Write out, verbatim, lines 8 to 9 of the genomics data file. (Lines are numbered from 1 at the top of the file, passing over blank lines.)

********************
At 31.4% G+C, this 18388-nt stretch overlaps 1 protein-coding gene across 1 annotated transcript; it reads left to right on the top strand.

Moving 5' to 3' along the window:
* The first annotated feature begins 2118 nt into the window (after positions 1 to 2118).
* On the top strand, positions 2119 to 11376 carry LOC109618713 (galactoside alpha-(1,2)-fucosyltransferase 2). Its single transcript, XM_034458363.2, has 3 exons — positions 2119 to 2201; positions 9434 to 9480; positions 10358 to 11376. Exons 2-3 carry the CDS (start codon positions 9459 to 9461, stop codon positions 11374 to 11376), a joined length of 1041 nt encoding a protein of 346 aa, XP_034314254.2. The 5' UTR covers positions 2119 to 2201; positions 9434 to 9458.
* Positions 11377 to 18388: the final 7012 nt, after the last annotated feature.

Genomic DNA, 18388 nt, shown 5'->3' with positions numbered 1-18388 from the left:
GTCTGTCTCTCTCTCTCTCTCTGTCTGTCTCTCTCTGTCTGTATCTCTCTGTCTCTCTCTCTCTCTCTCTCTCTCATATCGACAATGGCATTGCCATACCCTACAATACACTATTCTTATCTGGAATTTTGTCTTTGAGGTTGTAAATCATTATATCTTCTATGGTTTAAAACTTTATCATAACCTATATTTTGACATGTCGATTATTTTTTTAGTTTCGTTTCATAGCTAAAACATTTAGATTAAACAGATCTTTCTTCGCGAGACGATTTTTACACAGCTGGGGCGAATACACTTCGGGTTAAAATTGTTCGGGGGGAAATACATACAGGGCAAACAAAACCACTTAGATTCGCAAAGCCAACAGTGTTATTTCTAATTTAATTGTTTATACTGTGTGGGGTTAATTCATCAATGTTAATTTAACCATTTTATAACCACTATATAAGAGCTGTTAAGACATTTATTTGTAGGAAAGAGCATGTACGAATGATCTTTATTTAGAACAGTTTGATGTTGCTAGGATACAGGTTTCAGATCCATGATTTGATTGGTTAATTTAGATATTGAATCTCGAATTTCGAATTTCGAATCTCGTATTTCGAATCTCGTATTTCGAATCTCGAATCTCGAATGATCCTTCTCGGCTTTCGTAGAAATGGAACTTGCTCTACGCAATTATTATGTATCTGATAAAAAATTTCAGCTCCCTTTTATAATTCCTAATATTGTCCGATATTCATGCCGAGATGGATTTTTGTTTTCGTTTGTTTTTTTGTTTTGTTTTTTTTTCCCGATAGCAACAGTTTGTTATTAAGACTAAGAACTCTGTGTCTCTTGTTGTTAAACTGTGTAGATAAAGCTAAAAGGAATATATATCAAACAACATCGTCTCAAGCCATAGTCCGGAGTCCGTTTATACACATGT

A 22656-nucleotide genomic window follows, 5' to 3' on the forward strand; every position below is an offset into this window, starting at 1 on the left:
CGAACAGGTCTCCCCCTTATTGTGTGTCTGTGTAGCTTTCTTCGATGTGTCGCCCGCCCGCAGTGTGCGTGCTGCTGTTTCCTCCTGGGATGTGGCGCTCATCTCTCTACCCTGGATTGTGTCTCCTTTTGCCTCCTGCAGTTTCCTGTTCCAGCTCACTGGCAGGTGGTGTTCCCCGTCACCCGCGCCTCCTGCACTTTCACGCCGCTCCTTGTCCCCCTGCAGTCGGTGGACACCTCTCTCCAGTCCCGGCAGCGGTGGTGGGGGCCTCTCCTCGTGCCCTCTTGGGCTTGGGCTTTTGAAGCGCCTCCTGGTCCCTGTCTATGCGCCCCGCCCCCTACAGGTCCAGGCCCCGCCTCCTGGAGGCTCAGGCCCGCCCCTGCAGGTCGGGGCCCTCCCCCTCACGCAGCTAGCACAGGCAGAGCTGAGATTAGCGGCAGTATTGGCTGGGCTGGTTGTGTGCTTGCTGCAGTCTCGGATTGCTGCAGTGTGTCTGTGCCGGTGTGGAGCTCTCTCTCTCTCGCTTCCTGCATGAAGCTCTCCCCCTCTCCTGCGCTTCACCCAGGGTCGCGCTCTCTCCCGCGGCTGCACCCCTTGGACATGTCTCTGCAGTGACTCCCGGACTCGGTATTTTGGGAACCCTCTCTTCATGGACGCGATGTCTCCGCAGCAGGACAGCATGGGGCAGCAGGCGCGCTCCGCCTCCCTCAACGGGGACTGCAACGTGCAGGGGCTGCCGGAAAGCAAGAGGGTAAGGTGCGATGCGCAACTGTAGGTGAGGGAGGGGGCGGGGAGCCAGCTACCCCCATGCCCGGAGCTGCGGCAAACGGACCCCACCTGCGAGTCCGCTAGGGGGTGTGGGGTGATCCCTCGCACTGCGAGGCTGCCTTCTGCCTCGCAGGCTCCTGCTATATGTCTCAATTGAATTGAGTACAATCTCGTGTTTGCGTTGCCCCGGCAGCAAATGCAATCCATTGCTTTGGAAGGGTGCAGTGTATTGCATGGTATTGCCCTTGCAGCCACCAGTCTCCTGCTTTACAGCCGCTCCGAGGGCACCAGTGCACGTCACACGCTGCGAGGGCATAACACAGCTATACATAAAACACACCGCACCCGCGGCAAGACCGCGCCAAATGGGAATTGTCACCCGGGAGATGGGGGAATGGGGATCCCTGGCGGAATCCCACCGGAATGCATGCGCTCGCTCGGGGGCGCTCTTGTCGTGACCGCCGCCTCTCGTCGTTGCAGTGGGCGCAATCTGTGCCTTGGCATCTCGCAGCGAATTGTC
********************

A 22656-nucleotide genomic window follows, 5' to 3' on the forward strand; every position below is an offset into this window, starting at 1 on the left:
CGAACAGGTCTCCCCCTTATTGTGTGTCTGTGTAGCTTTCTTCGATGTGTCGCCCGCCCGCAGTGTGCGTGCTGCTGTTTCCTCCTGGGATGTGGCGCTCATCTCTCTACCCTGGATTGTGTCTCCTTTTGCCTCCTGCAGTTTCCTGTTCCAGCTCACTGGCAGGTGGTGTTCCCCGTCACCCGCGCCTCCTGCACTTTCACGCCGCTCCTTGTCCCCCTGCAGTCGGTGGACACCTCTCTCCAGTCCCGGCAGCGGTGGTGGGGGCCTCTCCTCGTGCCCTCTTGGGCTTGGGCTTTTGAAGCGCCTCCTGGTCCCTGTCTATGCGCCCCGCCCCCTACAGGTCCAGGCCCCGCCTCCTGGAGGCTCAGGCCCGCCCCTGCAGGTCGGGGCCCTCCCCCTCACGCAGCTAGCACAGGCAGAGCTGAGATTAGCGGCAGTATTGGCTGGGCTGGTTGTGTGCTTGCTGCAGTCTCGGATTGCTGCAGTGTGTCTGTGCCGGTGTGGAGCTCTCTCTCTCTCGCTTCCTGCATGAAGCTCTCCCCCTCTCCTGCGCTTCACCCAGGGTCGCGCTCTCTCCCGCGGCTGCACCCCTTGGACATGTCTCTGCAGTGACTCCCGGACTCGGTATTTTGGGAACCCTCTCTTCATGGACGCGATGTCTCCGCAGCAGGACAGCATGGGGCAGCAGGCGCGCTCCGCCTCCCTCAACGGGGACTGCAACGTGCAGGGGCTGCCGGAAAGCAAGAGGGTAAGGTGCGATGCGCAACTGTAGGTGAGGGAGGGGGCGGGGAGCCAGCTACCCCCATGCCCGGAGCTGCGGCAAACGGACCCCACCTGCGAGTCCGCTAGGGGGTGTGGGGTGATCCCTCGCACTGCGAGGCTGCCTTCTGCCTCGCAGGCTCCTGCTATATGTCTCAATTGAATTGAGTACAATCTCGTGTTTGCGTTGCCCCGGCAGCAAATGCAATCCATTGCTTTGGAAGGGTGCAGTGTATTGCATGGTATTGCCCTTGCAGCCACCAGTCTCCTGCTTTACAGCCGCTCCGAGGGCACCAGTGCACGTCACACGCTGCGAGGGCATAACACAGCTATACATAAAACACACCGCACCCGCGGCAAGACCGCGCCAAATGGGAATTGTCACCCGGGAGATGGGGGAATGGGGATCCCTGGCGGAATCCCACCGGAATGCATGCGCTCGCTCGGGGGCGCTCTTGTCGTGACCGCCGCCTCTCGTCGTTGCAGTGGGCGCAATCTGTGCCTTGGCATCTCGCAGCGAATTGTC